Columbus police officer who shot unarmed black man has previous complaints

Bethany Bruner, Megan Henry and Dean Narciso
| Columbus dispatch

Columbus police officer who fatally shot an unarmed black man on the city’s Northwest Side on Tuesday has a history of complaints and problems with excessive force.

Adam Coy, 44, has been a Columbus police officer since July 2001.

Early Tuesday morning, Coy shot 47-year-old Andre Maurice Hill and killed in a 1000-block home in Oberlin Drive he was visiting, police said.

Hill was shot by Coy after officers responded to a non-emergency complaint from a neighbor at 6 p.m. 1:37 a.m. Tuesday about a person sitting in an SUV turning the engine on and off repeatedly, police said.

According to previous reports from The Dispatch, Coy had filed nine complaints against him in 2003, four of which came within a one-month period. Coy received written advice, The Dispatch reported at the time.

Read more: What we know about the deadly shooting of a black man early Tuesday by Columbus police

In 2012, the city paid a $ 45,000 settlement to a man whom Coy had stopped for drunk driving one morning at 6 p.m.

According to reports from The Dispatch, a cross camera showed that Coy “knocked the driver’s head into the bonnet four times during the arrest.” His actions were considered “excessive for the situation.”

Coy was suspended for 160 hours for this incident.

Police said Coy has been released from duty pending the outcome of Tuesday’s shooting investigation. The shipment has requested a copy of Coy’s latest personnel file from the police division.

Coy could not be reached for comment Wednesday. His two-story home in Union County is decorated for Christmas, but now has a store-bought “No Trespassing” sign attached to the front door. Neighbors did not respond to knocks on their doors by The Dispatch, and the only nearby neighbor outside shot a reporter away.

Mayor Andrew J. Ginther said at a news conference Tuesday that neither Coy nor another officer, who responded but did not fire a weapon, turned on their body cameras until after the shooting had taken place.

The body cameras have a 60-second “look-back” function that records video but not audio. This flashback recorded the recording, indicating that the officers turned on the cameras within 60 seconds of the recording taking place.

Ginther and Columbus Police Chief Thomas Quinlan are furious because the divisional camera camera division, which was a $ 5 million investment from the city, requires officers to have the cameras on “when dispatched or by a self-initiated response to a priority 1 or 2 call for service. ”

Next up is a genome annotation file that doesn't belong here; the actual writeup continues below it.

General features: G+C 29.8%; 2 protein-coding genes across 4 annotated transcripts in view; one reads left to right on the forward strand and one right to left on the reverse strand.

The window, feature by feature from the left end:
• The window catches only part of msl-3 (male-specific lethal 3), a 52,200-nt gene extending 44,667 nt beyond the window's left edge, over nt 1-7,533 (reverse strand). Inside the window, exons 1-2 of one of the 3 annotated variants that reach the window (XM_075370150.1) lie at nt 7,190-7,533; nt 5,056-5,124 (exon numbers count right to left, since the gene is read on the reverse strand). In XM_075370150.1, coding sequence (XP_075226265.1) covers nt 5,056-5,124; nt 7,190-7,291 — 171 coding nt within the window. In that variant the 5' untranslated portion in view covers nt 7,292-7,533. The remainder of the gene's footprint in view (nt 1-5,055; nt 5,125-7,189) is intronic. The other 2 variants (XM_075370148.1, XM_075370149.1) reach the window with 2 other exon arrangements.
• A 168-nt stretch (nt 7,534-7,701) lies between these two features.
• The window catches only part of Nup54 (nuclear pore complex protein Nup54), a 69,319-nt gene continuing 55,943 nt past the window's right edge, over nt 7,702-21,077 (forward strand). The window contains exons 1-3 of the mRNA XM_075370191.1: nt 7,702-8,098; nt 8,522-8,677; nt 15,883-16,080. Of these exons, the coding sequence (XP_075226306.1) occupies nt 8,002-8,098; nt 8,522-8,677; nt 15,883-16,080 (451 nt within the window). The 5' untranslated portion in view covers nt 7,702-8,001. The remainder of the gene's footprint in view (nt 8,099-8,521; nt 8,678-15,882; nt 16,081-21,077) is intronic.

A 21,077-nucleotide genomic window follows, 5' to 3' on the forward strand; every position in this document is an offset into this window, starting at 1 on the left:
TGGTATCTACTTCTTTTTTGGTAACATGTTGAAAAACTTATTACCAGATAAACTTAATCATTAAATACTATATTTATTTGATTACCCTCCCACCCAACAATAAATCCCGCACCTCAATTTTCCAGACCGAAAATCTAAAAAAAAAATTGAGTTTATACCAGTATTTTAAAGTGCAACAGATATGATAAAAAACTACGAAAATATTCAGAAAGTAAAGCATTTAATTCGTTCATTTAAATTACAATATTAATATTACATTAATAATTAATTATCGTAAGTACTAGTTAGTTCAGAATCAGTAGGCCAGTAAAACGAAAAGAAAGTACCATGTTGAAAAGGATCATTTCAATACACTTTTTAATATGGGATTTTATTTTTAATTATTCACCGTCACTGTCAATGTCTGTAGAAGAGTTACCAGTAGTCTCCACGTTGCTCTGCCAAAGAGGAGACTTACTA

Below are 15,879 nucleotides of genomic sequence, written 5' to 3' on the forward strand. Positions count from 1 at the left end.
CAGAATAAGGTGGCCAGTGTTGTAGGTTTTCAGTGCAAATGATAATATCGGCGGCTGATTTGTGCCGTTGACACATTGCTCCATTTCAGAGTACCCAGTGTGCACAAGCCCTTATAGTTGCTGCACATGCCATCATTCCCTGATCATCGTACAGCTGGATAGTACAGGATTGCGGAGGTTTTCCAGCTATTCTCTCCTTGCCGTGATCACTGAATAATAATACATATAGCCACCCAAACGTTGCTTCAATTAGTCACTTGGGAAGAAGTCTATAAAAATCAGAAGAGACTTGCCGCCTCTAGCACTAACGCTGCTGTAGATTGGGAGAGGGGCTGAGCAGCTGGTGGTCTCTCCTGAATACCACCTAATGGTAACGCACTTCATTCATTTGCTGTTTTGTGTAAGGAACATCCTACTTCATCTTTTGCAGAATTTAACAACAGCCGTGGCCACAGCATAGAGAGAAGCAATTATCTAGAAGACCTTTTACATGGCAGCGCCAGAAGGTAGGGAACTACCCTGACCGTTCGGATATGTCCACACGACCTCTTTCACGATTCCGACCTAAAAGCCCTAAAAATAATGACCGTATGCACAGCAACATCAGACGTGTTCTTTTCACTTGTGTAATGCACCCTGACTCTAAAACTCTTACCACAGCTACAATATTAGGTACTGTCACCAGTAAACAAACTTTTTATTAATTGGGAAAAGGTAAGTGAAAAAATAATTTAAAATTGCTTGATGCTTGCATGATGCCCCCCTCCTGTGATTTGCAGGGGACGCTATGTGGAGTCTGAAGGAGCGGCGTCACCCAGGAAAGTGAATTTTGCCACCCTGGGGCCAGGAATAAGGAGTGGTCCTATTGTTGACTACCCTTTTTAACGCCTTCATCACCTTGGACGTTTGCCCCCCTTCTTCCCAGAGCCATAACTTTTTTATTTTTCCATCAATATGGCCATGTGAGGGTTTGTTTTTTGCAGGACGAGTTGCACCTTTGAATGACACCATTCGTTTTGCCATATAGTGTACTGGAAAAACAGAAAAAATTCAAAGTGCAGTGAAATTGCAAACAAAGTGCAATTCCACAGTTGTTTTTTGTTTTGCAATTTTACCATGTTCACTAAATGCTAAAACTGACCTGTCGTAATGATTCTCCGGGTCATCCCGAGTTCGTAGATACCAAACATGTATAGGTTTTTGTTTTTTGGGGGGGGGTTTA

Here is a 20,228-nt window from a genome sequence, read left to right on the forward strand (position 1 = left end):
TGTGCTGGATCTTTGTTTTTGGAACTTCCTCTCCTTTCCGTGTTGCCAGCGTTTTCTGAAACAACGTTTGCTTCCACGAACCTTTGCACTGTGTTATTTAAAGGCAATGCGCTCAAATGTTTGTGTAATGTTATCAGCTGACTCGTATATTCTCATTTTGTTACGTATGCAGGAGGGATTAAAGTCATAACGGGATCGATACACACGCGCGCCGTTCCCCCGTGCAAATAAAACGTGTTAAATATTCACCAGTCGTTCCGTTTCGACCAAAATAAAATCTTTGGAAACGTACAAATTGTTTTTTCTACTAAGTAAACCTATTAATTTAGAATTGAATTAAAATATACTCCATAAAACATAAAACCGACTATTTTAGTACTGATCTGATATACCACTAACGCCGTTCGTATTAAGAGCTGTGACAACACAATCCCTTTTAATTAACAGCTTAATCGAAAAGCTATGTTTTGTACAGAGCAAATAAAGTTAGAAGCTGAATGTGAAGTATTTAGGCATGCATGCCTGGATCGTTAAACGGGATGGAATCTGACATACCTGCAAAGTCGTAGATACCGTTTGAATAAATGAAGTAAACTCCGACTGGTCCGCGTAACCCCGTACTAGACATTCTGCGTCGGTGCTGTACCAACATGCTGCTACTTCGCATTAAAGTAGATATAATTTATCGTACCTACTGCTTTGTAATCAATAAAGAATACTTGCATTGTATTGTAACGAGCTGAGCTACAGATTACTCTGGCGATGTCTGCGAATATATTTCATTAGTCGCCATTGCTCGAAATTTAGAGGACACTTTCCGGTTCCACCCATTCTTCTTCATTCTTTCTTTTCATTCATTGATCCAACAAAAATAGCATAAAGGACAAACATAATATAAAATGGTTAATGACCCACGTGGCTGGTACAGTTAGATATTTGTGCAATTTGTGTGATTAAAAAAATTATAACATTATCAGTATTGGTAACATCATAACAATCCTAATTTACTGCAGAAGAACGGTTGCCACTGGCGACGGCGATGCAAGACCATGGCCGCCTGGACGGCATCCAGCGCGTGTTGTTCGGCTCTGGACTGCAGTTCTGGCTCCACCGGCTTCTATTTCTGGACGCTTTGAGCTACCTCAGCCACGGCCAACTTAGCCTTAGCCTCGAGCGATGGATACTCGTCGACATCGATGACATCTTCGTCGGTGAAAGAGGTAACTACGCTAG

The disturbance complaint on Tuesday morning was forwarded through the division’s non-emergency telephone line. Interruptions are typically sent as “Priority 3” – or “get to them as soon as you can get to them” – calls, as was the case with the call Tuesday morning.

Division policy for “Priority 3” calls was not listed online, but division policy says officers must activate their body cameras when calls that are not for service become “enforcement actions” or become adversarial. The camera must be turned on “at the start of an enforcement action or at the first reasonable opportunity to do so”, the policy states.

The film camera footage shows Coy and the other officer who have not been identified also delayed providing medical care to Hill after the shooting, the city said in a statement from the Department of Public Safety released Tuesday afternoon.

The division’s policy states that all sworn personnel are obliged to provide “appropriate assistance and / or call for emergency medical services … as soon as it is reasonable and safe to do so.”

Films from the camera body were released Wednesday afternoon after Hill’s the family saw it privately.

The more than 13-minute video captures officers coming out of their cruisers and walking up the driveway to the open garage door at Oberlin Drive home. Hill turns his back on the police. He turns around and takes four steps toward the officers with his cell phone up in his left hand and his right hand in the pocket of a winter coat.

Coy then shoots Hill and approaches him. The sound is now on, Coy asks Hill to roll over and says he can’t see his right hand. Coy then asks if a medic is coming.

According to the video, at least six minutes pass before Hill is assisted. Coy provides no first aid, and in the intervening minutes, criminal tapes are placed around the site and several officers arrive.

No weapon was recovered on the scene, and the video shows what appears to be a set of keys located next to Hill near where his right hand was.

It is unclear when assistance was provided to Hill as Coy’s body camera turns away from the driveway and garage area.

Hill was taken by paramedics to OhioHealth Riverside Methodist Hospital, where he

John DiLoretto, whose bedroom overlooks the Oberlin Drive home in the Cranbrook neighborhood where Hill was killed shot, said he was awakened to the sound of an angry exchange of words outside across the street.

He said he looked and could see people, but could not figure out who. He decided to go out and see what was going on.

“As I walked down the stairs, I heard the shots – bam, bam, bam,” he said. DiLoretto said two or three shots were fired.

He went back upstairs and looked out. At the time, he said police were trying to resuscitate a man lying on his back, parallel to the entrance to the open garage door.

A nearby neighbor who did not want to be named told The Dispatch that the home on Oberlin Drive, where the shooting took place, is owned by Bill Wadley, a former Ohio State University swim coach whose adult niece lives with him.